operate the equipment they are trying to power; kind of
like the older NiCads but for different reasons. Lithium-ion
technology is here to stay, but it’s still a work in progress.
Battery Capacity — C
Battery capacity, labeled as the letter “C,” is the
battery’s current-energy rating as in 2,450 mAh (
milliamp-hours). I used an Energizer AA size, model NH15BP- 2 for
testing. That means this particular battery can (theoretically)
produce 2,450 mA for one hour, or 4,900 mA for 30
minutes, or 9,800 mA for 15 minutes (I doubt it). In reality,
batteries do not respond in such a linear fashion. Battery
manufacturers typically specify a discharge load of 0.1C or
one-tenth of current capacity when rating their batteries;
then they simply multiply this number by 10 for the
published rating. Therefore, a battery that can deliver
245 mA for 10 hours will be rated at 10 x 245 or
2,450 mAh as in our test battery — specsmanship at
its best or worst depending on your point of view.
The value of 0.1C has been chosen by manufacturers as it illustrates battery capacity in the best light
because of the lower discharge value. A faster discharge rate will most certainly result in less energy
being available from the battery, and therefore the
measured capacity will be lower. It’s like specifying
fuel mileage for cars; you can’t get the same range
or mpg if you drive 70 mph versus seven mph. So,
who can you believe — their specs or your tests?
full sunlight and allow the battery to begin to charge.
Figure 5 shows the beginning of a normal charge cycle
with the nominal voltage and current flowing from the
solar panel into the battery. Notice that the battery voltage
is above the 1.2 volt rating during charging; this is normal.
Also notice that the current from our small solar panel is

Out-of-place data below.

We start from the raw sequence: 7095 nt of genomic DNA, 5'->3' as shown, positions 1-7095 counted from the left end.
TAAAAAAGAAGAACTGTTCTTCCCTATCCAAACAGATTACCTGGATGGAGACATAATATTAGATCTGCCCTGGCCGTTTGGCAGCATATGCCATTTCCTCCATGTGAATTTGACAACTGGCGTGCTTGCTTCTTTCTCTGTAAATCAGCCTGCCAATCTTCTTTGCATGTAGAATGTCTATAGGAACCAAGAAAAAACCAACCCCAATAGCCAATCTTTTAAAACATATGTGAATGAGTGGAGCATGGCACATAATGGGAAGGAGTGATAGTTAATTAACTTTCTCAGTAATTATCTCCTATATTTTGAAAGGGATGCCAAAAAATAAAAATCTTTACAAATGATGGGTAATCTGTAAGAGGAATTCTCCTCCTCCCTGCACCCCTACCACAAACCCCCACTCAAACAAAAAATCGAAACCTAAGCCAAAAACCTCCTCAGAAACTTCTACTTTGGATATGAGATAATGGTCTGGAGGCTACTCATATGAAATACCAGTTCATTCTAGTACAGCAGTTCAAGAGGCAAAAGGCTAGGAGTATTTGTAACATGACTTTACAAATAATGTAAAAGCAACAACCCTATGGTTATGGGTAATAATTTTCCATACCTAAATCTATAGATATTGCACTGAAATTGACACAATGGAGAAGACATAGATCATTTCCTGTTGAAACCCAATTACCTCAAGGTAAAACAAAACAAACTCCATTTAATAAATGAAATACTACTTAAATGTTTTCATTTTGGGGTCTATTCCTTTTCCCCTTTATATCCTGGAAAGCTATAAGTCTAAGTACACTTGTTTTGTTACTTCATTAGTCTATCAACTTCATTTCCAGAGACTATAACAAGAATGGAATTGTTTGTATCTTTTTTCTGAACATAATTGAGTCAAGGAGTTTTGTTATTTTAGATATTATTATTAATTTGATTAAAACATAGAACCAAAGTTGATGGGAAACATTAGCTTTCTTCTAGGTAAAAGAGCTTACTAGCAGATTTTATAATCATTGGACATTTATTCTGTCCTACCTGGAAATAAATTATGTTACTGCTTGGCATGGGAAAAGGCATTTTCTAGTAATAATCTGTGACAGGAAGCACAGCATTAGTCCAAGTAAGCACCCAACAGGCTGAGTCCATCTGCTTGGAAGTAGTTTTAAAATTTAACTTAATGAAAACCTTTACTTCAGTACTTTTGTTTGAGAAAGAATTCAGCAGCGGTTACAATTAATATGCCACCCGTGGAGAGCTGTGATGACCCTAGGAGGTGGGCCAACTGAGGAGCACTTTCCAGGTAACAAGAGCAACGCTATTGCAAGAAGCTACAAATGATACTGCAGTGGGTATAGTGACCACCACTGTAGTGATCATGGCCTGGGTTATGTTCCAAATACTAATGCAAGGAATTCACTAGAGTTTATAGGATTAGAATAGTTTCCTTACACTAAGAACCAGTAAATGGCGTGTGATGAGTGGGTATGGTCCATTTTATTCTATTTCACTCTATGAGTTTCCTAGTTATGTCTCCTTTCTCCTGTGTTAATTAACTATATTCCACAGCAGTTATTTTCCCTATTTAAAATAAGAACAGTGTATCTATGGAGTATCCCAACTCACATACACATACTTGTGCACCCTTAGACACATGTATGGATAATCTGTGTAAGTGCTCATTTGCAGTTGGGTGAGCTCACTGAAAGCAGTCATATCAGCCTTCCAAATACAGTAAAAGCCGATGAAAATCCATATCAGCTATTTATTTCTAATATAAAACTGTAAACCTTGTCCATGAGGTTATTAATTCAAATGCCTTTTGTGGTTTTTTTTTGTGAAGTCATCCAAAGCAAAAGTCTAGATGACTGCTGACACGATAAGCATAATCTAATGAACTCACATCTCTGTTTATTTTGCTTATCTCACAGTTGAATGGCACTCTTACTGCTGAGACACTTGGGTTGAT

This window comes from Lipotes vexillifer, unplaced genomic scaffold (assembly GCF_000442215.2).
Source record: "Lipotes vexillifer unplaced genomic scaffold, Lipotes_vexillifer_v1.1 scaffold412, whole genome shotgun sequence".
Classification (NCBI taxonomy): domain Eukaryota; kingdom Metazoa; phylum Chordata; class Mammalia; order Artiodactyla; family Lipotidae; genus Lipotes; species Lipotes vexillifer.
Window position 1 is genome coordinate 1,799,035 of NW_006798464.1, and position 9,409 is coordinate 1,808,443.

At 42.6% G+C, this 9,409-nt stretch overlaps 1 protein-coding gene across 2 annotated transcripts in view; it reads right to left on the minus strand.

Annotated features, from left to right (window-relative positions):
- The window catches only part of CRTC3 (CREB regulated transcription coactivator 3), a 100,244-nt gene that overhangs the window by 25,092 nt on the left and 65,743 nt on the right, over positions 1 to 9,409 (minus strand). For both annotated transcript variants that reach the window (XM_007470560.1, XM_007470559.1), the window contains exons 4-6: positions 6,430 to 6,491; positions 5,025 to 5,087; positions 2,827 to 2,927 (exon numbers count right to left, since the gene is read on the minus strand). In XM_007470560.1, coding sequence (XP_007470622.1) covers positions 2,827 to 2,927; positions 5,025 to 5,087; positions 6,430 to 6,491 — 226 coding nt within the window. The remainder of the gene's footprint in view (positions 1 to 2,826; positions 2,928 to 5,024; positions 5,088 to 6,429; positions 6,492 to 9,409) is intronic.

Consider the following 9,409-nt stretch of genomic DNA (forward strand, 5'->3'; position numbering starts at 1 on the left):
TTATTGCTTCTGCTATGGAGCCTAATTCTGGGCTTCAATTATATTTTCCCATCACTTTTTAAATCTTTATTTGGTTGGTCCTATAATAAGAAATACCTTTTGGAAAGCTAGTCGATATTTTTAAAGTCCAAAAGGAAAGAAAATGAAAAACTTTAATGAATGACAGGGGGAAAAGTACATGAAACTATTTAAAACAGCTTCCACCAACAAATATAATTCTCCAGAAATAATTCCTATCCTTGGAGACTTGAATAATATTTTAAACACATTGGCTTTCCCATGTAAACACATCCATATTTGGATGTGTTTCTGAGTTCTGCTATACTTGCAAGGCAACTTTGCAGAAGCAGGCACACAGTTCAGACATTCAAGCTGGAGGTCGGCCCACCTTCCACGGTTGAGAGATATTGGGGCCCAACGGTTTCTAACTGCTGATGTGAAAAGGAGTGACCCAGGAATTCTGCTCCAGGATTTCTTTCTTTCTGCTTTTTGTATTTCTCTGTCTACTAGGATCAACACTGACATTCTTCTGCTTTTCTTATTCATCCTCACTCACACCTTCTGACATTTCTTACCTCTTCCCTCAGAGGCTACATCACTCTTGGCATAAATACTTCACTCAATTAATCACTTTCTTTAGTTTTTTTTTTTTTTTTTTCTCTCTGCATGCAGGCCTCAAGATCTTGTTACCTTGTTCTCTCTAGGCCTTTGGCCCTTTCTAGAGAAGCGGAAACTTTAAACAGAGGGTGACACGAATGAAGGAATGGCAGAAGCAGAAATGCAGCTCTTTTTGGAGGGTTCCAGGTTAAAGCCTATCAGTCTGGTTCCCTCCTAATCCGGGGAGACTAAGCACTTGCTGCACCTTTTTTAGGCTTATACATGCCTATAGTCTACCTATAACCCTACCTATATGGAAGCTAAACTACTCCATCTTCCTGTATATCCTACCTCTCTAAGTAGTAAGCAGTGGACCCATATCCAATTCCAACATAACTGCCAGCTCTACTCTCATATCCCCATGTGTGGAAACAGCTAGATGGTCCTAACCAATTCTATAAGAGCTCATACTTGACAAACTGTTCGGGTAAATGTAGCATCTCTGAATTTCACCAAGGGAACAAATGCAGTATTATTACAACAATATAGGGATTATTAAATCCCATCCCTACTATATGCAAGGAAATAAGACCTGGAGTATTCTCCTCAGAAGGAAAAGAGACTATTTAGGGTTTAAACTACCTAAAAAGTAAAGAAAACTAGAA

about 126 mA, which is a trickle charge level. Since our
test battery is rated at 2,450 mAh, it will take about 24
hours “in the bright sun” to completely charge it at this
small current level. Therefore, the charging cycle may have
to be extended over several days to acquire a full charge.
The charging time is totally dependent on your solar panel’s
voltage and current capability. If you use a larger panel with
greater current output, the charge time will be less. All
things considered, it won’t hurt if you never get it to a fully
charged state. Again, NiMH batteries don’t suffer the
memory effect of partial charging so don’t be concerned.
Figure 1 – Battery Charge Test Bed for the Parallax BS2 Processor.
Setting Up the Test Bed
You can determine the battery capacity under
load by carefully discharging the battery while
measuring the power at specific time intervals.
However, you can’t do it unless it’s charged to
some degree. This, then, brings us to the first phase
of our experiment: charging the battery — slowly
and carefully so as not to damage it. The hardware
setups are illustrated in Figure 1 and Figure 2 for
the Parallax BS2 and PICAXE 28X2, respectively.
You will need to wire the circuit and download the
firmware to the micro.
Note: If your battery is already fully charged or
partially so, it is best to discharge it to approximately
0.25 volts (but not 0 volts — never fully discharge it)
using a 10 ohm resistor before going to the next
step. Use the test bed setup in Figure 3 or Figure 4
to monitor the voltage levels. It basically swaps the
battery for the solar panel as the voltage source and
uses the 10 ohm load to discharge the battery. You
can monitor the voltage level on the computer.
Return to the test bed setup in Figure 1 or Figure 2
when the battery is discharged to about 0.25 volts.
Figure 2 – Battery Charge Test Bed for the PICAXE 28X2 Processor.
Figure 3 – Battery Discharge Test Bed for the Parallax BS2 Processor.
Part 1: Manual Charging
Set up the test bed in Figure 1 or Figure 2 in
Figure 4 – Battery Discharge Test Bed for the PICAXE 28X2 Processor.
October 2009 47